• Organized a board to oversee the new ASC. Members included hospital executives, anesthesia director, surgery director and three surgeon medical staff members. The newly formed board approved:
    • ASC name
    • Design of ASC remodel
    • Approval of anesthesia providers
    • Approval of director of ASC
    • Approval of specialty specific equipment and supplies

The board continues to meet on a quarterly basis.

The project has been very successful. The facility is now financially viable and the previous imminent danger of closing is a very distant memory. Volume of surgical procedures is currently 200-plus procedures per month and continues to grow incrementally. Staffing hours per case meet ASC benchmarks. All other ASC benchmarks related to quality of care are also being met to include infection rate, complication rate, and patient satisfaction. Renovation of the support areas is underway with an open house and community celebration scheduled in the near future.

As with any project there are lessons to be learned. Hospitals are complex animals by regulations and standards. In an ASC we can easily make a change within hours if necessary. Due to the complexity and interdepartmental relationships in a hospital, it is important to respect and obtain the buy-in of all parties who will be impacted. What I noted was quite often hospital meetings get caught up in why a change cannot occur vs. the excitement of making a change. We generated enthusiasm for moving forward and not accepting defeat; this same principle can be used in all areas of healthcare. Do we accept defeat or do we garner all our enthusiasm into high energy and challenge change in the face?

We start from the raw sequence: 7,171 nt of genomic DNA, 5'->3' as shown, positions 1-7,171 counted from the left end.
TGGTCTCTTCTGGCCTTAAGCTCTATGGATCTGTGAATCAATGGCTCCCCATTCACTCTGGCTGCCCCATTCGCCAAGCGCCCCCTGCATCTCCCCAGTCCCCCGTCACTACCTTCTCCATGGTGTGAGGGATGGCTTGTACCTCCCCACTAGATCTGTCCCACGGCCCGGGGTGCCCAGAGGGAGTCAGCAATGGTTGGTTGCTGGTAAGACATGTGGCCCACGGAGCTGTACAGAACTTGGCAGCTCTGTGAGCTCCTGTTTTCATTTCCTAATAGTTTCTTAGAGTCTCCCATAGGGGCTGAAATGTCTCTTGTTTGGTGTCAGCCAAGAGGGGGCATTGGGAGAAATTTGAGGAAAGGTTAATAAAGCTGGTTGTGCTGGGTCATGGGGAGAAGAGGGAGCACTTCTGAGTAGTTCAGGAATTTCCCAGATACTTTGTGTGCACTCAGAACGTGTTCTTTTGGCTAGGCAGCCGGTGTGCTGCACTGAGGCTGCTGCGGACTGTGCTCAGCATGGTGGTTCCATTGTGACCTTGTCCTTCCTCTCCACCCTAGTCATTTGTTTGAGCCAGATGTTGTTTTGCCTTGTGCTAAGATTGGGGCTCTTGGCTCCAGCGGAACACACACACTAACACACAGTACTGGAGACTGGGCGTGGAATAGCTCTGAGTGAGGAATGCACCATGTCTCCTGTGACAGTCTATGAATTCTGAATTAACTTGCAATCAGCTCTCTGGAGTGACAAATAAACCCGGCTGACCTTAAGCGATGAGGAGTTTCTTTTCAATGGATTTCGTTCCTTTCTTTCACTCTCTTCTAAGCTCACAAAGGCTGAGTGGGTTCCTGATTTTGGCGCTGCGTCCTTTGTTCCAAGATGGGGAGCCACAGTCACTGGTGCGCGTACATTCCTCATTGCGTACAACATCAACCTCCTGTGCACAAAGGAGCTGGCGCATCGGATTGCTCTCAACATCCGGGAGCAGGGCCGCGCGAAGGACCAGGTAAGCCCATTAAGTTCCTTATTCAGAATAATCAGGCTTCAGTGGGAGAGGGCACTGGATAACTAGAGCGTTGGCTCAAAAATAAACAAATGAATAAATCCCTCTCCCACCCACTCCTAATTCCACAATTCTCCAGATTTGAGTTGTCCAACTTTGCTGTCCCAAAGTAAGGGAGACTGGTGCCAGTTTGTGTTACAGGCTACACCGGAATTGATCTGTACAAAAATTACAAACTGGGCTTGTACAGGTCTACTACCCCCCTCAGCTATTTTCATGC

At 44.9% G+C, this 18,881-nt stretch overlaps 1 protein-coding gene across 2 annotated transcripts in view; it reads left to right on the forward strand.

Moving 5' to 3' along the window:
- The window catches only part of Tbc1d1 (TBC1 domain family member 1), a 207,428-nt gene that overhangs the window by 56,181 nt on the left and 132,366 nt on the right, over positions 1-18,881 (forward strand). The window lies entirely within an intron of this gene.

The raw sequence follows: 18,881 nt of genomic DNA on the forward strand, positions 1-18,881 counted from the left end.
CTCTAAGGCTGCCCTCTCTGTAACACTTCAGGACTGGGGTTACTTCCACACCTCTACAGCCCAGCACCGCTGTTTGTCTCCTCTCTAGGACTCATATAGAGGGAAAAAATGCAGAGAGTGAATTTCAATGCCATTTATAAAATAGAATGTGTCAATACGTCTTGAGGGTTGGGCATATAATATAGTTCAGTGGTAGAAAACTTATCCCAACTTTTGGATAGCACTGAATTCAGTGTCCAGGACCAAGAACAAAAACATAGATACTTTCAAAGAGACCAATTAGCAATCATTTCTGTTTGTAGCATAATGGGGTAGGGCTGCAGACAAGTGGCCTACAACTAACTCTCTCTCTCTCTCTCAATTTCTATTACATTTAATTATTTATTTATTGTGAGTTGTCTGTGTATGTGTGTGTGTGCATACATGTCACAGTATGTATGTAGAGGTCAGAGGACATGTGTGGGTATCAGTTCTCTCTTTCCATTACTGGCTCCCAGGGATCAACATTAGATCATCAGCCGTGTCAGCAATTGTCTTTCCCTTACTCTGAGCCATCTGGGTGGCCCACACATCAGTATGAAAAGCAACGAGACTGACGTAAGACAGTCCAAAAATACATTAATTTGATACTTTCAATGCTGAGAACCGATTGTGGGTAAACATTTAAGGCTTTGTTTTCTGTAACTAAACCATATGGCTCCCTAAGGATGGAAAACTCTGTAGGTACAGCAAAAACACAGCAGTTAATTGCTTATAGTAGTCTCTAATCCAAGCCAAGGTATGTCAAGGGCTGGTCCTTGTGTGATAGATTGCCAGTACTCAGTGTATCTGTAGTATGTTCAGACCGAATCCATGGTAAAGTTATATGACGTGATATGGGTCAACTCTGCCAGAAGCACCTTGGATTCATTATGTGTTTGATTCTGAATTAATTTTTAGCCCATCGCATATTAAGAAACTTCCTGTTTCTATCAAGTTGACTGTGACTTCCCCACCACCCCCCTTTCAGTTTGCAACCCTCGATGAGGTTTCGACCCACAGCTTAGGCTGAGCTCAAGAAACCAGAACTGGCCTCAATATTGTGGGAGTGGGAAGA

Learn more about Regent Surgical Health.


More Articles Featuring Regent Surgical Health:

What Surgery Centers Can Learn From a Cash Flow Statement

Electronic Health Records: Ready, Set, Go-Live

How to Determine Average Hours Per Case: Q&A With Joyce (Deno) Thomas of Regent Surgical Health